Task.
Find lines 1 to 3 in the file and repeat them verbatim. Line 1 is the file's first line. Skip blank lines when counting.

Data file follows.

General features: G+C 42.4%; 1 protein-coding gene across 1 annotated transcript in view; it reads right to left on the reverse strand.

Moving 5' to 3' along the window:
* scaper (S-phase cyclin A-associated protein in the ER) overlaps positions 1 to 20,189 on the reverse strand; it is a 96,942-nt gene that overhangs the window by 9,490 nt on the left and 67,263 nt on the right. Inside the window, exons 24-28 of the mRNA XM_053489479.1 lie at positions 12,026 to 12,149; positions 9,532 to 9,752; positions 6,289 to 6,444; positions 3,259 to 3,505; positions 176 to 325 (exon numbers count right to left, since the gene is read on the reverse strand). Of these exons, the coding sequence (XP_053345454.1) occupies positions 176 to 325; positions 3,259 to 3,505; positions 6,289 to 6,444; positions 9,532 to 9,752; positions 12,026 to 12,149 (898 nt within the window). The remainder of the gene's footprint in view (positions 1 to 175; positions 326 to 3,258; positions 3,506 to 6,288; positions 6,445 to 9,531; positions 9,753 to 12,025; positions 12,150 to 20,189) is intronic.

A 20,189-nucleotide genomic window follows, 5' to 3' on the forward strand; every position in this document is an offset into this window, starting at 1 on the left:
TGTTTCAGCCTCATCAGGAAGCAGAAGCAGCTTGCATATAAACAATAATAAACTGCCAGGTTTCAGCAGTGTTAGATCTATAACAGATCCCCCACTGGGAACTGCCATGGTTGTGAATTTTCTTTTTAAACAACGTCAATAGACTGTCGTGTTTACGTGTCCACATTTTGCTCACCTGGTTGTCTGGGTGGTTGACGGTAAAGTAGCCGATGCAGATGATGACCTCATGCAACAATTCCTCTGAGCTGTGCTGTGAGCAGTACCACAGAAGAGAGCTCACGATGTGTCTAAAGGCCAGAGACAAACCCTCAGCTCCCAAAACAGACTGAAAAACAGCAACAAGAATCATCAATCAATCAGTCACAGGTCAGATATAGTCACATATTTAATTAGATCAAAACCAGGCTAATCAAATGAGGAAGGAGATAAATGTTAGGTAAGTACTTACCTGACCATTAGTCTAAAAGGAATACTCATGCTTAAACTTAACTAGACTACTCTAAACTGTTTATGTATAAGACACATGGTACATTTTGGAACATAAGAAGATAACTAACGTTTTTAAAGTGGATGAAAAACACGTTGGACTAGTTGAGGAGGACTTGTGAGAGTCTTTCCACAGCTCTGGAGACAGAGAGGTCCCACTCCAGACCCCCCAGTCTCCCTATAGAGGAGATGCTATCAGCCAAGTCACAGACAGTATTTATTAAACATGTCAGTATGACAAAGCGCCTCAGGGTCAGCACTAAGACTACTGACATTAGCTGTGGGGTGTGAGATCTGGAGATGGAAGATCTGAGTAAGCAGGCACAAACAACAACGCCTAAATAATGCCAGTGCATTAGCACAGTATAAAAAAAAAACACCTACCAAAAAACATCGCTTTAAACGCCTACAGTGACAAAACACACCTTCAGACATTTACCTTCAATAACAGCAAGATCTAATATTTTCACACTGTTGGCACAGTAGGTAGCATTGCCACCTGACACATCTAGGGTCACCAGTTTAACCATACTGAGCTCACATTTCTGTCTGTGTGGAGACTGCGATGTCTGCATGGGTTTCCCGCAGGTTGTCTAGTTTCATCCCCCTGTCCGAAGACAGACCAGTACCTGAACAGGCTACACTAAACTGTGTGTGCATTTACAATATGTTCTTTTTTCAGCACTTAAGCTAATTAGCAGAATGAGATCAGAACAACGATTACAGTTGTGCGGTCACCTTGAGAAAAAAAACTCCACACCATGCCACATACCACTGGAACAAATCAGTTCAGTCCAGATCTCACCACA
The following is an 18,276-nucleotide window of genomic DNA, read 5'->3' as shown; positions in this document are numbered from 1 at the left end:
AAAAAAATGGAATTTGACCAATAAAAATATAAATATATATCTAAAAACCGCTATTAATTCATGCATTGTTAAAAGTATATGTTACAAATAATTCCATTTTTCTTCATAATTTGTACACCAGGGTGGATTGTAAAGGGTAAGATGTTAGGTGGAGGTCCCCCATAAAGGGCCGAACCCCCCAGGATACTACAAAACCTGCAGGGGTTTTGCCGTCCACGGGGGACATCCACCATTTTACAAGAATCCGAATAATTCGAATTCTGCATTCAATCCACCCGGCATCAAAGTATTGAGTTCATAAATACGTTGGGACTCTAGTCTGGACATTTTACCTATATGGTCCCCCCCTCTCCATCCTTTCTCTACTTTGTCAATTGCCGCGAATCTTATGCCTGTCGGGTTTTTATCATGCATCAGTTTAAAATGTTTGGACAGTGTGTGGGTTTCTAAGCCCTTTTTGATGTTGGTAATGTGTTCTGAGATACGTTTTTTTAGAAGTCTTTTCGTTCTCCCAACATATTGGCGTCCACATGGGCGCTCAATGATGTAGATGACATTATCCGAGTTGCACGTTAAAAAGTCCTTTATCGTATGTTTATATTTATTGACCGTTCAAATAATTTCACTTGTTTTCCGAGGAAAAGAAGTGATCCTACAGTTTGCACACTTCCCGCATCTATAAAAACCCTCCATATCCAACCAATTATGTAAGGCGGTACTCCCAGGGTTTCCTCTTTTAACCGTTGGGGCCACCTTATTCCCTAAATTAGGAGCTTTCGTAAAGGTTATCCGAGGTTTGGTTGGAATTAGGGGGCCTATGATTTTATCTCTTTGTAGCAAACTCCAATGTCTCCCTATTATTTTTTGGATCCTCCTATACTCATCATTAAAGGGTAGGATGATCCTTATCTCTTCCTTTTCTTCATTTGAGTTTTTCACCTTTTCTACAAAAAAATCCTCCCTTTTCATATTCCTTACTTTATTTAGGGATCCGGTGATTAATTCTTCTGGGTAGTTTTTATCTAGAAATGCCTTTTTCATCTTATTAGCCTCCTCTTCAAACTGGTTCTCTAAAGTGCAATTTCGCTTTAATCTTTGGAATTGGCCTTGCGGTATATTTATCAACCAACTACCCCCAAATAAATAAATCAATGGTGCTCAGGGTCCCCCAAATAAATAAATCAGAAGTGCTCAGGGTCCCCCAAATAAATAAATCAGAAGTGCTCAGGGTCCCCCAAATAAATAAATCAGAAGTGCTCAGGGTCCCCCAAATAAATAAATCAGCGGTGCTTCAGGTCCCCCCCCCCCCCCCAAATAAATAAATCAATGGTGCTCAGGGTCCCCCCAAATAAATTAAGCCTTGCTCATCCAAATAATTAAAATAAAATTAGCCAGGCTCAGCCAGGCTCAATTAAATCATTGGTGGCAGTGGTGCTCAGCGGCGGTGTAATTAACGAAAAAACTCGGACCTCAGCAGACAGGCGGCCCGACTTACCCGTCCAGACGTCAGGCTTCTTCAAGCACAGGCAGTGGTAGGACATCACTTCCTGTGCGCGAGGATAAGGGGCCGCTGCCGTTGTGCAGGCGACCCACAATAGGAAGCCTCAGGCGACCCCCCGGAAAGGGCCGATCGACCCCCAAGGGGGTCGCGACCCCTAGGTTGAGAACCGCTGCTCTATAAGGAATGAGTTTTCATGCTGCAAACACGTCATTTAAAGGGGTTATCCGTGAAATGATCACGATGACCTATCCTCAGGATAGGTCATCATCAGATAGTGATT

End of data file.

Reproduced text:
General features: G+C 42.4%; 1 protein-coding gene across 1 annotated transcript in view; it reads right to left on the reverse strand.

Moving 5' to 3' along the window:
* scaper (S-phase cyclin A-associated protein in the ER) overlaps positions 1 to 20,189 on the reverse strand; it is a 96,942-nt gene that overhangs the window by 9,490 nt on the left and 67,263 nt on the right. Inside the window, exons 24-28 of the mRNA XM_053489479.1 lie at positions 12,026 to 12,149; positions 9,532 to 9,752; positions 6,289 to 6,444; positions 3,259 to 3,505; positions 176 to 325 (exon numbers count right to left, since the gene is read on the reverse strand). Of these exons, the coding sequence (XP_053345454.1) occupies positions 176 to 325; positions 3,259 to 3,505; positions 6,289 to 6,444; positions 9,532 to 9,752; positions 12,026 to 12,149 (898 nt within the window). The remainder of the gene's footprint in view (positions 1 to 175; positions 326 to 3,258; positions 3,506 to 6,288; positions 6,445 to 9,531; positions 9,753 to 12,025; positions 12,150 to 20,189) is intronic.